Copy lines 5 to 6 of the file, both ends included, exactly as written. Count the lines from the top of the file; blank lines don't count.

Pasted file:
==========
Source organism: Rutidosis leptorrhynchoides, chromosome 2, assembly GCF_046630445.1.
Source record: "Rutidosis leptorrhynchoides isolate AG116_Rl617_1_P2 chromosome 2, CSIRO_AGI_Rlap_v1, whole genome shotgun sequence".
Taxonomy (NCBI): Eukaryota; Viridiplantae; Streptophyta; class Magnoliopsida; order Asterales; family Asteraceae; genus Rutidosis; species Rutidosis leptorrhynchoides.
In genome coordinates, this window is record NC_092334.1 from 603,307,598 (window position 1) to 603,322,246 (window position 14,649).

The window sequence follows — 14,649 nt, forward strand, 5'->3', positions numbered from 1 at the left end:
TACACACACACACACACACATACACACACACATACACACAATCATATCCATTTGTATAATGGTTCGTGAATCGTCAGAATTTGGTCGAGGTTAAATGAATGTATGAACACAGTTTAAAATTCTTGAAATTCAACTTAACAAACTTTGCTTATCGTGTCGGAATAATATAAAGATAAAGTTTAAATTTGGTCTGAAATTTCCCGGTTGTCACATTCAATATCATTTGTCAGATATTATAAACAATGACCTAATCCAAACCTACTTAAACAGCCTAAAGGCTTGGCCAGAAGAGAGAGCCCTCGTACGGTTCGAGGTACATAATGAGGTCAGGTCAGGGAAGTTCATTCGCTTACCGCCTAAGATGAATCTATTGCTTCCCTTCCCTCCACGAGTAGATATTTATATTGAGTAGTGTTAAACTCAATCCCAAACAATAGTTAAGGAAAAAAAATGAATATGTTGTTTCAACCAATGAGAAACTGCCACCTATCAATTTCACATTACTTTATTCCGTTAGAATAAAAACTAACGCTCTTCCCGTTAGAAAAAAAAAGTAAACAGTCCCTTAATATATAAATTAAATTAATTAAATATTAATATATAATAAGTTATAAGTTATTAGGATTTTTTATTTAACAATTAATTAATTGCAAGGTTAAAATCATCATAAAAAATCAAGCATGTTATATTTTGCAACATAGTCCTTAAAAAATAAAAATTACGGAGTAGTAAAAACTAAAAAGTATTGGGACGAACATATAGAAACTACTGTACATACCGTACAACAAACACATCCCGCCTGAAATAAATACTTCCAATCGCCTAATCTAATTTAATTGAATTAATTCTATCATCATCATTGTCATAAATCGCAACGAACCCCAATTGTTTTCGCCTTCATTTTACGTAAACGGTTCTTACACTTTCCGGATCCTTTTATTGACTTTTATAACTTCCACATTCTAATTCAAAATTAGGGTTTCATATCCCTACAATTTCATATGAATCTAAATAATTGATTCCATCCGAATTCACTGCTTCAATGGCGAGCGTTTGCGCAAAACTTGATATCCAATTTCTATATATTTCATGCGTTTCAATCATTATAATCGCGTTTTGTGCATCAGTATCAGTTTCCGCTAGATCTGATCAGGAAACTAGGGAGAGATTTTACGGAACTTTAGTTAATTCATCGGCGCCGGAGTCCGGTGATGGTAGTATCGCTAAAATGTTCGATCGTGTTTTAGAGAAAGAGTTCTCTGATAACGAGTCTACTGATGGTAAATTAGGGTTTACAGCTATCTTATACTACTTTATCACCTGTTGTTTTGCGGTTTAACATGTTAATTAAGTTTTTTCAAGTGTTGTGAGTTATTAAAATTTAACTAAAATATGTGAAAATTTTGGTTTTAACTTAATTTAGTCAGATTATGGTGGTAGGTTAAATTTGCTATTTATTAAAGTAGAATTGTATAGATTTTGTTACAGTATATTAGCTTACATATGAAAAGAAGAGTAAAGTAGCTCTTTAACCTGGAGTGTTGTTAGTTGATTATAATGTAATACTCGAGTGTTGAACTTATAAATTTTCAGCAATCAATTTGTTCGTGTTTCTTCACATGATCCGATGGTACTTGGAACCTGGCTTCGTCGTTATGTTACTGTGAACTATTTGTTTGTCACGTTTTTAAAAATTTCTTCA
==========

The window sequence follows — 14,649 nt, forward strand, 5'->3', positions numbered from 1 at the left end:
TACACACACACACACACACATACACACACACATACACACAATCATATCCATTTGTATAATGGTTCGTGAATCGTCAGAATTTGGTCGAGGTTAAATGAATGTATGAACACAGTTTAAAATTCTTGAAATTCAACTTAACAAACTTTGCTTATCGTGTCGGAATAATATAAAGATAAAGTTTAAATTTGGTCTGAAATTTCCCGGTTGTCACATTCAATATCATTTGTCAGATATTATAAACAATGACCTAATCCAAACCTACTTAAACAGCCTAAAGGCTTGGCCAGAAGAGAGAGCCCTCGTACGGTTCGAGGTACATAATGAGGTCAGGTCAGGGAAGTTCATTCGCTTACCGCCTAAGATGAATCTATTGCTTCCCTTCCCTCCACGAGTAGATATTTATATTGAGTAGTGTTAAACTCAATCCCAAACAATAGTTAAGGAAAAAAAATGAATATGTTGTTTCAACCAATGAGAAACTGCCACCTATCAATTTCACATTACTTTATTCCGTTAGAATAAAAACTAACGCTCTTCCCGTTAGAAAAAAAAAGTAAACAGTCCCTTAATATATAAATTAAATTAATTAAATATTAATATATAATAAGTTATAAGTTATTAGGATTTTTTATTTAACAATTAATTAATTGCAAGGTTAAAATCATCATAAAAAATCAAGCATGTTATATTTTGCAACATAGTCCTTAAAAAATAAAAATTACGGAGTAGTAAAAACTAAAAAGTATTGGGACGAACATATAGAAACTACTGTACATACCGTACAACAAACACATCCCGCCTGAAATAAATACTTCCAATCGCCTAATCTAATTTAATTGAATTAATTCTATCATCATCATTGTCATAAATCGCAACGAACCCCAATTGTTTTCGCCTTCATTTTACGTAAACGGTTCTTACACTTTCCGGATCCTTTTATTGACTTTTATAACTTCCACATTCTAATTCAAAATTAGGGTTTCATATCCCTACAATTTCATATGAATCTAAATAATTGATTCCATCCGAATTCACTGCTTCAATGGCGAGCGTTTGCGCAAAACTTGATATCCAATTTCTATATATTTCATGCGTTTCAATCATTATAATCGCGTTTTGTGCATCAGTATCAGTTTCCGCTAGATCTGATCAGGAAACTAGGGAGAGATTTTACGGAACTTTAGTTAATTCATCGGCGCCGGAGTCCGGTGATGGTAGTATCGCTAAAATGTTCGATCGTGTTTTAGAGAAAGAGTTCTCTGATAACGAGTCTACTGATGGTAAATTAGGGTTTACAGCTATCTTATACTACTTTATCACCTGTTGTTTTGCGGTTTAACATGTTAATTAAGTTTTTTCAAGTGTTGTGAGTTATTAAAATTTAACTAAAATATGTGAAAATTTTGGTTTTAACTTAATTTAGTCAGATTATGGTGGTAGGTTAAATTTGCTATTTATTAAAGTAGAATTGTATAGATTTTGTTACAGTATATTAGCTTACATATGAAAAGAAGAGTAAAGTAGCTCTTTAACCTGGAGTGTTGTTAGTTGATTATAATGTAATACTCGAGTGTTGAACTTATAAATTTTCAGCAATCAATTTGTTCGTGTTTCTTCACATGATCCGATGGTACTTGGAACCTGGCTTCGTCGTTATGTTACTGTGAACTATTTGTTTGTCACGTTTTTAAAAATTTCTTCA